JetBlue Pilots Reject Deal For American Airlines Partnership

Pilots at JetBlue rejected an agreement with the airline that would have allowed them to move forward with their new American Airllines partnership.

JetBlue Airways Corp pilots voted to reject a tentative agreement that would have given the airline contractual relief to implement its planned partnership with American Airlines Group Inc,, their union said in a statement on Tuesday.

This doesn’t mean the deal is off the table, but presumably its scope may be more limited, e.g. limitation on placing JetBlue’s code on American Airlines flights. JetBlue does say they’re moving forward,

“We are committed to our alliance with American Airlines and plan to move forward so we can deliver its benefits to both crewmembers and customers,” [A JetBlue spokesperson] said.

The tentative agreement gave some relief from restrictions in 2018 collective bargaining on the types of tie-ups JetBlue could undertake in exchange for an additional pay raise and some enhancement in job security, the union said.

JetBlue’s pilots already come out ahead with the American-JetBlue alliance. For American’s pilots there’s some risk.

  • Under this deal JetBlue is going to get to use some of American Airlines’ slots at New York JFK and LaGuardia. In other word, it means more flying for JetBlue pilots.

  • If anyone should be displeased it’s American Airlines pilots, but they don’t have the contractual ability to limit it. (Pilots can always slow down an airline, they helped to oust the last American Americans CEO Tom Horton that way and push American to merger with US Airways.)

  • The bet for American Airlines is that they can sell international flights to JetBlue customers. It isn’t really that they can get JetBlue feed bringing connecting passengers to New York JFK for international flights. New York JFK isn’t going to be a great place to connect, changing terminals, and American feeds international connecting traffic through other hubs.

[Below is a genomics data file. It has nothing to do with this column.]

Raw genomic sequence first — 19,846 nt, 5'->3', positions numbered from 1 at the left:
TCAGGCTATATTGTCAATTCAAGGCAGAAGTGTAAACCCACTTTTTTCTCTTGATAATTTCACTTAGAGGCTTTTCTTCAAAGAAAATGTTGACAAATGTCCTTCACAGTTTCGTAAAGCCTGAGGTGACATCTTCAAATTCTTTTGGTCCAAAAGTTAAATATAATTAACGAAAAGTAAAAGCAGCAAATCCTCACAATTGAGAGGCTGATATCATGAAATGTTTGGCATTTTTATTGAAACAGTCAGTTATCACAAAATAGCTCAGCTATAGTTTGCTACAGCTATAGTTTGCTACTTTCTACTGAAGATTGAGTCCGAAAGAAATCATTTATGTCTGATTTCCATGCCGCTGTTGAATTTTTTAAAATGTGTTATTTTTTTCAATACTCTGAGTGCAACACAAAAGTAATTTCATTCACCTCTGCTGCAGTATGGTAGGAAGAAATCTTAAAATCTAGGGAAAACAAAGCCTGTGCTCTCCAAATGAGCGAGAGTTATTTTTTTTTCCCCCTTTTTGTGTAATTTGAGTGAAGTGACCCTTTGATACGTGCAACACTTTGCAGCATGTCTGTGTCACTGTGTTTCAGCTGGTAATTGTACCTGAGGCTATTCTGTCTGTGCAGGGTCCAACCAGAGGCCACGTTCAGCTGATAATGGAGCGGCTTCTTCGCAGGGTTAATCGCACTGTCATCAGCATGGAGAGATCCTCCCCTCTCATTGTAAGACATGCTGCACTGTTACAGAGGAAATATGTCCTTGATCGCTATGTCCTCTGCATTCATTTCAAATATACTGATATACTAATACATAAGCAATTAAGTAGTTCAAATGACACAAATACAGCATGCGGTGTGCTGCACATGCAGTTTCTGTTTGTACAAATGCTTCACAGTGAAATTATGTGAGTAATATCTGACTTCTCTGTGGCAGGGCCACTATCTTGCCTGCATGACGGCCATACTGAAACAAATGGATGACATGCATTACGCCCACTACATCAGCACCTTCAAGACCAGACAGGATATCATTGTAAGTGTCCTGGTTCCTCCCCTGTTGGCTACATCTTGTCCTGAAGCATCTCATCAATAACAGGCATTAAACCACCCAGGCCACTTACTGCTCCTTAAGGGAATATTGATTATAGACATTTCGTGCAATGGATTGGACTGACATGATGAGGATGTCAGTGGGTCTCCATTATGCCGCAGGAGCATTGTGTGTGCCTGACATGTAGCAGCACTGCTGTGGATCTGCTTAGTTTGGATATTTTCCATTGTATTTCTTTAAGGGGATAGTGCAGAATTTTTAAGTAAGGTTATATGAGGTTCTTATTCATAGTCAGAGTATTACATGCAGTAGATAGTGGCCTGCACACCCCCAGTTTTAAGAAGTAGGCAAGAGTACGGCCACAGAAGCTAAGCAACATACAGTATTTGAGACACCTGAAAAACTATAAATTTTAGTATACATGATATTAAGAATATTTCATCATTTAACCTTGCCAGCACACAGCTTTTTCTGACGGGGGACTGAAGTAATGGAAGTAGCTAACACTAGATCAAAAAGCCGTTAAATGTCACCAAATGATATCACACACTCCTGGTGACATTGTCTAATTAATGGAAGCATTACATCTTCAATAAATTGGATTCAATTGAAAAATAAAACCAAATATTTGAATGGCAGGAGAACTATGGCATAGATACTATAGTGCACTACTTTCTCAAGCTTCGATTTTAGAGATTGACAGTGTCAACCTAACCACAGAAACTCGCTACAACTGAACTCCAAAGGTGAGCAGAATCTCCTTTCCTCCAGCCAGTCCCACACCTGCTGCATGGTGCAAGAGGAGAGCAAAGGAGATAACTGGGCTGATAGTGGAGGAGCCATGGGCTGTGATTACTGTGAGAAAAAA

• American pilots could benefit from more international flying. But American seems less likely to grow domestically in New York with this deal. So it’s a roll of the dice for American pilots, but looks like mostly upside for JetBlue pilots.

JetBlue and ALPA negotiated but JetBlue pilots rejected the agreement. The narrative spread that somehow they could exercise their veto with JetBlue to get a better deal, one with more job protections during the Covid-19 uncertainty. From their perspective, it seems, they have leverage they haven’t fully used yet.

About Gary Leff

Gary Leff is one of the foremost experts in the field of miles, points, and frequent business travel - a topic he has covered since 2002. Co-founder of frequent flyer community, emcee of the Freddie Awards, and named one of the "World's Top Travel Experts" by Conde' Nast Traveler (2010-Present) Gary has been a guest on most major news media, profiled in several top print publications, and published broadly on the topic of consumer loyalty. More About Gary »

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  1. absolutely great for the JBLU pilots.

    AA is trying to outsource huge portions of its network on both the East and West coasts with very ambiguous plans to swap flying between American and JBLU on the east coast and ALK on the west coast.

    Problem is that AA also includes American Eagle so JBLU pilots could give up flying to American’s carriers – with nothing in return from JBLU mgmt.

    Good for JBLU pilots.

  2. Unions are unnecessary. You want job protection? Provide value (specific productivity at a given cost) to your employer and you will never have to worry about it.

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